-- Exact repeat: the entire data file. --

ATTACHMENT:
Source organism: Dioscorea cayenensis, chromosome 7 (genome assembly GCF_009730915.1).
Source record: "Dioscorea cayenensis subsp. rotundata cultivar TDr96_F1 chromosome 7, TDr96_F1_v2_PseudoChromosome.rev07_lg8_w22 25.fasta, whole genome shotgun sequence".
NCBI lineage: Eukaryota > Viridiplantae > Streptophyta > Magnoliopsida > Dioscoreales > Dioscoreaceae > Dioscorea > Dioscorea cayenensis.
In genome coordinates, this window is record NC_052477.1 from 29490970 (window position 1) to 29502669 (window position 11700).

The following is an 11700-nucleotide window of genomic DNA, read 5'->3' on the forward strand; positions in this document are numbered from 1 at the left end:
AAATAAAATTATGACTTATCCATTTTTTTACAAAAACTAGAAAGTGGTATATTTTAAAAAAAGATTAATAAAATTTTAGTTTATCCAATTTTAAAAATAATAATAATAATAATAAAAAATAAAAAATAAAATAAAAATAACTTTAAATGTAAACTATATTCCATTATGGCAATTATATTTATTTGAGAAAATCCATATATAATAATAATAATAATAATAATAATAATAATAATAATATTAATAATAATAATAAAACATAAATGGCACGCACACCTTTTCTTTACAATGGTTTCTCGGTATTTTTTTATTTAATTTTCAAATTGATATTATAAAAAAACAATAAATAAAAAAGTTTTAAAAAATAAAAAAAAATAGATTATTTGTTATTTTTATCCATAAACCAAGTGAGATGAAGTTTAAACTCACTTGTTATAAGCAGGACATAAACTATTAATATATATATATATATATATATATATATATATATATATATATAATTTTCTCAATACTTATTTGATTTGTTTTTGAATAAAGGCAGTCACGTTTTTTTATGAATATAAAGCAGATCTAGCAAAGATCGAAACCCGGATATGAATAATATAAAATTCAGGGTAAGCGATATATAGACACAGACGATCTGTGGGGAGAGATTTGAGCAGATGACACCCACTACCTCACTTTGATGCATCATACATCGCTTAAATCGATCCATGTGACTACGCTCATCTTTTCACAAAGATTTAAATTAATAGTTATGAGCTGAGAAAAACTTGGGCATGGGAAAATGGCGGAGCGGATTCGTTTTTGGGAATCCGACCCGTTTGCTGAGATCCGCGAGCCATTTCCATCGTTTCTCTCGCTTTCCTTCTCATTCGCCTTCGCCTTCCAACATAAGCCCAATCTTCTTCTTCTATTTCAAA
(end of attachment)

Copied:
Source organism: Dioscorea cayenensis, chromosome 7 (genome assembly GCF_009730915.1).
Source record: "Dioscorea cayenensis subsp. rotundata cultivar TDr96_F1 chromosome 7, TDr96_F1_v2_PseudoChromosome.rev07_lg8_w22 25.fasta, whole genome shotgun sequence".
NCBI lineage: Eukaryota > Viridiplantae > Streptophyta > Magnoliopsida > Dioscoreales > Dioscoreaceae > Dioscorea > Dioscorea cayenensis.
In genome coordinates, this window is record NC_052477.1 from 29490970 (window position 1) to 29502669 (window position 11700).

The following is an 11700-nucleotide window of genomic DNA, read 5'->3' on the forward strand; positions in this document are numbered from 1 at the left end:
AAATAAAATTATGACTTATCCATTTTTTTACAAAAACTAGAAAGTGGTATATTTTAAAAAAAGATTAATAAAATTTTAGTTTATCCAATTTTAAAAATAATAATAATAATAATAAAAAATAAAAAATAAAATAAAAATAACTTTAAATGTAAACTATATTCCATTATGGCAATTATATTTATTTGAGAAAATCCATATATAATAATAATAATAATAATAATAATAATAATAATAATATTAATAATAATAATAAAACATAAATGGCACGCACACCTTTTCTTTACAATGGTTTCTCGGTATTTTTTTATTTAATTTTCAAATTGATATTATAAAAAAACAATAAATAAAAAAGTTTTAAAAAATAAAAAAAAATAGATTATTTGTTATTTTTATCCATAAACCAAGTGAGATGAAGTTTAAACTCACTTGTTATAAGCAGGACATAAACTATTAATATATATATATATATATATATATATATATATATATATATATAATTTTCTCAATACTTATTTGATTTGTTTTTGAATAAAGGCAGTCACGTTTTTTTATGAATATAAAGCAGATCTAGCAAAGATCGAAACCCGGATATGAATAATATAAAATTCAGGGTAAGCGATATATAGACACAGACGATCTGTGGGGAGAGATTTGAGCAGATGACACCCACTACCTCACTTTGATGCATCATACATCGCTTAAATCGATCCATGTGACTACGCTCATCTTTTCACAAAGATTTAAATTAATAGTTATGAGCTGAGAAAAACTTGGGCATGGGAAAATGGCGGAGCGGATTCGTTTTTGGGAATCCGACCCGTTTGCTGAGATCCGCGAGCCATTTCCATCGTTTCTCTCGCTTTCCTTCTCATTCGCCTTCGCCTTCCAACATAAGCCCAATCTTCTTCTTCTATTTCAAA